Or consider Views 2. Could it have been implemented entirely procedurally? Certainly. Would anyone have been able to read it, to say nothing of maintain or extend it? I'll wager even Earl wouldn't have been able to, even if he wrote it. :-) Yet Views being OO hasn't hurt its adoption at all, and I'd argue is one reason that Views 2 has been so much more successful and more frequently extended than Views 1. In that case, the OO code is far more readable than its procedural equivalent.

As for when a system should be built in an OO way or an AOP way or even a functional way, that's not always an easy problem. Deciding which is appropriate can be difficult, and is one of the primary reasons for this blog series: We need to carefully consider these questions and make informed decisions about which trade-offs are appropriate when, and how we can mitigate the costs. In order to do so, we need to have a common vocabulary and understanding of these trade-offs in order to make the hard decisions.

I also wouldn't entirely agree with your final statement. I would hardly call Zend Framework, Symfony, or Cake failures. They may not get the attention Drupal does in the circles we usually run in, but they're all very successful projects in their own right. They're also aimed at different markets, so their architectural priorities are different. BeOS died, but for reasons that had very little to do with whether they were OO under the hood or not. It was more that BeOS was hard for developers because of a "threads are hard, everything is a thread, good luck" attitude (Note: that's what I have heard from other developers, not something I have any experience in myself) and an inability to find a market niche.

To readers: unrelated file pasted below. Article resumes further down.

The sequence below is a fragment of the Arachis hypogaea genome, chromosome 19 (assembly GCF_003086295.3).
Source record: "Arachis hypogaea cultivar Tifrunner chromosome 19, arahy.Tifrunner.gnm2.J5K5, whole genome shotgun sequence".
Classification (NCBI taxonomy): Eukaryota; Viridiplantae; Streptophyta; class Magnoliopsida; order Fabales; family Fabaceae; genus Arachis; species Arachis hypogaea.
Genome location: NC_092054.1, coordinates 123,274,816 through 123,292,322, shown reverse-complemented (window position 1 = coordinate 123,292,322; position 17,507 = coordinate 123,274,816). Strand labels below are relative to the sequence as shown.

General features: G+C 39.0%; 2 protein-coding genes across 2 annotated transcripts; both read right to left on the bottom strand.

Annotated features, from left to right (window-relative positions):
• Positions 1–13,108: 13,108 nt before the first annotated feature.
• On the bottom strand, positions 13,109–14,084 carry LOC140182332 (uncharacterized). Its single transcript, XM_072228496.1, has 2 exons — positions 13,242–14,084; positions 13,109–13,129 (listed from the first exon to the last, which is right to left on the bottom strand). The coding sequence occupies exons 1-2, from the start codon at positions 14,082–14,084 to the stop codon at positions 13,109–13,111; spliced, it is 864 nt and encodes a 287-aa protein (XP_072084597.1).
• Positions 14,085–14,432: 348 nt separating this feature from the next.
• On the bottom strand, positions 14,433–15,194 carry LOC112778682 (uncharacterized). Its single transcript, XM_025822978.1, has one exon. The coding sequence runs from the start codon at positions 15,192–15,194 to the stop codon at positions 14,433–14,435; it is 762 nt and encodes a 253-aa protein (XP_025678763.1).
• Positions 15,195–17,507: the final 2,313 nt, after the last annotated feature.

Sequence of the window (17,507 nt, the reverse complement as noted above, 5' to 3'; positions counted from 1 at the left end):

Consider KDE, which is incredibly successful with an enormous and active community and yet is completely OO under the hood. Qt is actually a fairly nice architecture.

@Larry Thanks for the great article.

Again, it's not a question of can you implement a given design but how easily you can do so, and at what cost.

Indeed, its all about expressivity of a paradigm (after all the languages should be Turing-complete). Sometimes you use structures for it, but you don't always need to. I'm not sure how to use functions to create an object in PHP but its freaking easy in Lisp. This sad, I see what you mean with "without native syntactic support hooks are a rather clunky, hacked-up poor man's AOP,". So in what way does poor-man's AOP have enabled many people to code aspects? Schouldn't we have much more poor-man stuff?

@Rob Knight

I think it's seriously worth asking why Linux and Drupal have prospered whilst architecturally "better" solutions (BeOS, Zend Framework/Symfony/Cake/etc.)

This phenomena has been fascinating me in the past 4 years. It is incredible how many "poor-man stuff" is actual winning the battle. This relates to economic concepts as creative destruction and disruptive innovation. From software engineering point I wonder how we can help to express innovation easier. I don't expect any answer to yet with Drupal 8, but I hope it will build a foundation that would make switching between different paradigms and architectures easier. It would be interesting to see if Drupal could become a living-lab for paradigms. I would like to investigate a "poor-man oriented paradigm" (POP ;-)